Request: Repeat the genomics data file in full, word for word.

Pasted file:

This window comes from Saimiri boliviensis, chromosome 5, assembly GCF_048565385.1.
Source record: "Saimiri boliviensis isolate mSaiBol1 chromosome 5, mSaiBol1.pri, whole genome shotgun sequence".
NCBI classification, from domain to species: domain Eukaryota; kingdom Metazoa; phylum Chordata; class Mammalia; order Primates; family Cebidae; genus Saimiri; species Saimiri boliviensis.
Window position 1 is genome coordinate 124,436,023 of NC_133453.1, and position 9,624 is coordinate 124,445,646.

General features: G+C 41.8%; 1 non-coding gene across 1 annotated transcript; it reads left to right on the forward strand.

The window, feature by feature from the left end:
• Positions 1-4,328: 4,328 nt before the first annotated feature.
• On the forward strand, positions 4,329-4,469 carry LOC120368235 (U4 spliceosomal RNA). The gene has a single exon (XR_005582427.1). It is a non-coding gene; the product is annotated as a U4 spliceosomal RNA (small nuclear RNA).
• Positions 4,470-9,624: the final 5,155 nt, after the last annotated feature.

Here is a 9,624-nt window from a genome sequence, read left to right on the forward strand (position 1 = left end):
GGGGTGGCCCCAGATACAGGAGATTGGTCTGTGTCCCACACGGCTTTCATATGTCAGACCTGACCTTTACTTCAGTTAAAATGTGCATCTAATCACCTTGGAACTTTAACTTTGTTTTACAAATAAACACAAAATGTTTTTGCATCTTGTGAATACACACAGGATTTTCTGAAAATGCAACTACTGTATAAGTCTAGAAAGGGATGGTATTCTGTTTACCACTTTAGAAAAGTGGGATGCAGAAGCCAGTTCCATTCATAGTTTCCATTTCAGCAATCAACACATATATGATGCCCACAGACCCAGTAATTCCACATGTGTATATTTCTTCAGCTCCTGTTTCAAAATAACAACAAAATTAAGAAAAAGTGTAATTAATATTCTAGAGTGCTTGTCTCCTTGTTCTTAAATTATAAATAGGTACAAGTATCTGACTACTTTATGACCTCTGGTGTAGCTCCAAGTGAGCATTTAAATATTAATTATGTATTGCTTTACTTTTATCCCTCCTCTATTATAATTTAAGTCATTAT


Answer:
This window comes from Saimiri boliviensis, chromosome 5, assembly GCF_048565385.1.
Source record: "Saimiri boliviensis isolate mSaiBol1 chromosome 5, mSaiBol1.pri, whole genome shotgun sequence".
NCBI classification, from domain to species: domain Eukaryota; kingdom Metazoa; phylum Chordata; class Mammalia; order Primates; family Cebidae; genus Saimiri; species Saimiri boliviensis.
Window position 1 is genome coordinate 124,436,023 of NC_133453.1, and position 9,624 is coordinate 124,445,646.

General features: G+C 41.8%; 1 non-coding gene across 1 annotated transcript; it reads left to right on the forward strand.

The window, feature by feature from the left end:
• Positions 1-4,328: 4,328 nt before the first annotated feature.
• On the forward strand, positions 4,329-4,469 carry LOC120368235 (U4 spliceosomal RNA). The gene has a single exon (XR_005582427.1). It is a non-coding gene; the product is annotated as a U4 spliceosomal RNA (small nuclear RNA).
• Positions 4,470-9,624: the final 5,155 nt, after the last annotated feature.

Here is a 9,624-nt window from a genome sequence, read left to right on the forward strand (position 1 = left end):
GGGGTGGCCCCAGATACAGGAGATTGGTCTGTGTCCCACACGGCTTTCATATGTCAGACCTGACCTTTACTTCAGTTAAAATGTGCATCTAATCACCTTGGAACTTTAACTTTGTTTTACAAATAAACACAAAATGTTTTTGCATCTTGTGAATACACACAGGATTTTCTGAAAATGCAACTACTGTATAAGTCTAGAAAGGGATGGTATTCTGTTTACCACTTTAGAAAAGTGGGATGCAGAAGCCAGTTCCATTCATAGTTTCCATTTCAGCAATCAACACATATATGATGCCCACAGACCCAGTAATTCCACATGTGTATATTTCTTCAGCTCCTGTTTCAAAATAACAACAAAATTAAGAAAAAGTGTAATTAATATTCTAGAGTGCTTGTCTCCTTGTTCTTAAATTATAAATAGGTACAAGTATCTGACTACTTTATGACCTCTGGTGTAGCTCCAAGTGAGCATTTAAATATTAATTATGTATTGCTTTACTTTTATCCCTCCTCTATTATAATTTAAGTCATTAT